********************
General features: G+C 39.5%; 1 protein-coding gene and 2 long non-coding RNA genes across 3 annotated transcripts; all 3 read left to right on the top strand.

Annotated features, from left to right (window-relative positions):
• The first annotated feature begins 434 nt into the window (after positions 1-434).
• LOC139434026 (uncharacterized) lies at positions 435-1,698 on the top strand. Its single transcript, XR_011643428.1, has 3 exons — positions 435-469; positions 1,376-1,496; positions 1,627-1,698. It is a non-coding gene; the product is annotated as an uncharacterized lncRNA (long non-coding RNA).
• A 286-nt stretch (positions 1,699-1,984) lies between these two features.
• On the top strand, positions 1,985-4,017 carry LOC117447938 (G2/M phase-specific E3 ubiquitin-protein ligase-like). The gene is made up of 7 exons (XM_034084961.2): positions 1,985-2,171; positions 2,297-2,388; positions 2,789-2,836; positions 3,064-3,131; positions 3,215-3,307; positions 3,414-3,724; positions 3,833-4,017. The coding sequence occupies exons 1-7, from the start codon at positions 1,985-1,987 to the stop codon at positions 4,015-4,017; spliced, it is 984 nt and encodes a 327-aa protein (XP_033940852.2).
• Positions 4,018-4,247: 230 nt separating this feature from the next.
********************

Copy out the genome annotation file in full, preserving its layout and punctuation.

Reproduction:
General features: G+C 39.5%; 1 protein-coding gene and 2 long non-coding RNA genes across 3 annotated transcripts; all 3 read left to right on the top strand.

Annotated features, from left to right (window-relative positions):
• The first annotated feature begins 434 nt into the window (after positions 1-434).
• LOC139434026 (uncharacterized) lies at positions 435-1,698 on the top strand. Its single transcript, XR_011643428.1, has 3 exons — positions 435-469; positions 1,376-1,496; positions 1,627-1,698. It is a non-coding gene; the product is annotated as an uncharacterized lncRNA (long non-coding RNA).
• A 286-nt stretch (positions 1,699-1,984) lies between these two features.
• On the top strand, positions 1,985-4,017 carry LOC117447938 (G2/M phase-specific E3 ubiquitin-protein ligase-like). The gene is made up of 7 exons (XM_034084961.2): positions 1,985-2,171; positions 2,297-2,388; positions 2,789-2,836; positions 3,064-3,131; positions 3,215-3,307; positions 3,414-3,724; positions 3,833-4,017. The coding sequence occupies exons 1-7, from the start codon at positions 1,985-1,987 to the stop codon at positions 4,015-4,017; spliced, it is 984 nt and encodes a 327-aa protein (XP_033940852.2).
• Positions 4,018-4,247: 230 nt separating this feature from the next.